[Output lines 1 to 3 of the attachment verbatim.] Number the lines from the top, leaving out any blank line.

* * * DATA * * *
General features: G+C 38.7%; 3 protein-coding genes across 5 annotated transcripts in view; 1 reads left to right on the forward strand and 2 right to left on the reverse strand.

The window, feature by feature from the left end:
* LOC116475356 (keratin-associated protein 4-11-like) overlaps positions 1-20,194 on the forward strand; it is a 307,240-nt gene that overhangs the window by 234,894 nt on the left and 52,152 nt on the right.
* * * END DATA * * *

General features: G+C 38.7%; 3 protein-coding genes across 5 annotated transcripts in view; 1 reads left to right on the forward strand and 2 right to left on the reverse strand.

The window, feature by feature from the left end:
* LOC116475356 (keratin-associated protein 4-11-like) overlaps positions 1-20,194 on the forward strand; it is a 307,240-nt gene that overhangs the window by 234,894 nt on the left and 52,152 nt on the right.